June 4, 2023
Ithaca, NY | 68°F


BJ’s goes green to draw local students

A new BJ’s Wholesale Club opened its doors to Ithaca’s large college student population Saturday near The Shops at Ithaca Mall and will unveil its green initiatives to cater to the city’s environmentally conscious residents.

Kelly McFalls, a representative from BJ’s, said the majority of those signing up for memberships so far are college students, solidifying the company’s decision to expand to Ithaca.

Jen Watson/The IthacanMariah Lower, a freshman at Tompkins Cortland Community College, and her mother, Christina, shop at BJ’s Wholesale Club in Ithaca. The new store implemented green initiatives to bring in local students.

“The location was right,” she said. “The potential for business was right.”

Sophomore Eve Rosekrans said she would consider going to the new BJ’s location because of her positive experiences shopping at one of the stores near her home.

“I have a BJ’s where I’m from, and it’s great because you can buy a ton of stuff in bulk, and as a college student, I love stuff in bulk because it’s cheaper,” she said.

In order to appeal to the city’s sustainable mentality, McFalls said the company took steps to make the store greener by conserving energy and increasing its waste-reduction efforts.

The new location will mark some green firsts for BJ’s Wholesale. It will showcase the company’s first electric car charging station as well as a larger supply of organic and all-natural foods.

“The way we plan a club, we try to be as green as possible,” McFalls said. “We were aware that Ithaca is a very green town, so that is one of the things we did think about when we came into Ithaca.”

As with all of its locations, the store will not use plastic bags and will recycle its product boxes to make them available to customers so they can transport their purchases home.

In addition to the Ithaca location’s exclusive electric car charging station and larger natural foods selection, Falls said a specific lighting system has been installed in the store to use less electricity.

Rosekrans said the high price tag on a membership might be a deal breaker, since customers are required to become a member to shop at the store.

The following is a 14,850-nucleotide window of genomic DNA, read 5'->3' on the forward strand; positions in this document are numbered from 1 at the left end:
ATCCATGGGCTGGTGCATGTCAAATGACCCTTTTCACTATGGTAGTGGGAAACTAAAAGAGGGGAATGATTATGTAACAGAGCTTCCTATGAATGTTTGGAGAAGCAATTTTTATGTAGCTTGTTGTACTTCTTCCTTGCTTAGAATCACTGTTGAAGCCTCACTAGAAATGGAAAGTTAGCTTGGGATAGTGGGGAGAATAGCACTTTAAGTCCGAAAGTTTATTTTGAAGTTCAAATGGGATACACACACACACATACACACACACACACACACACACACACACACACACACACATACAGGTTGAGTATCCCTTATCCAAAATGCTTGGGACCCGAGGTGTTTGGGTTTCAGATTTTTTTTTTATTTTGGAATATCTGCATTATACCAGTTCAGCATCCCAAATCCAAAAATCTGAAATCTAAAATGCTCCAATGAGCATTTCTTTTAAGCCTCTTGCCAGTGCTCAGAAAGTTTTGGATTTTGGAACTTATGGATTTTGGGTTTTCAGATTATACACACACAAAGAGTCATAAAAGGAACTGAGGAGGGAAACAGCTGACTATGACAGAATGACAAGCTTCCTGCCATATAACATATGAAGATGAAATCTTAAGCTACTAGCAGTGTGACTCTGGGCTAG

A yearlong membership currently costs anywhere up to $100, but the wholesale club is offering a discounted membership price of $30 a year for college students. With a normal membership, one other person can be added as someone from the household for no extra charge. This is not allowed with the student membership, but students are able to add up to three supplemental cards — possibly for their friends — for $25 per person.

McFalls said despite concerns like Rosekrans’ about the costly membership price, customers could potentially save up to 30 percent on a basket of groceries compared to other stores, which would make it worthwhile in the end.

“I know that a lot of people find that they will earn their membership fee back in the amount of money they’re saving,” she said.

McFalls said they anticipate the club’s distance from Ithaca College, Cornell University and Tompkins Cortland Community College will also have an effect on the number of students who become BJ’s members. The new location is approximately six miles from the college and about three miles from Cornell. However, for students without cars on campus, like freshman Christine Benway, the store is not so accessible.

“It would be difficult to take the TCAT bus and carry tons of food back that is in bulk,” Benway said.

As a freshman living in a residence hall, she also said there isn’t much room in her dorm for her to store large quantities of perishable and non-perishable food.

Margaret Keating, co-president of IC Environmental Society, said the new BJ’s is a viable option for residents who wish to shop sustainably but cannot afford the prices of local food markets.

“In a perfect world, everybody would be able to shop locally and get as much food as possible from the farmers’ market or GreenStar, but I know that’s not feasible for everybody,” she said.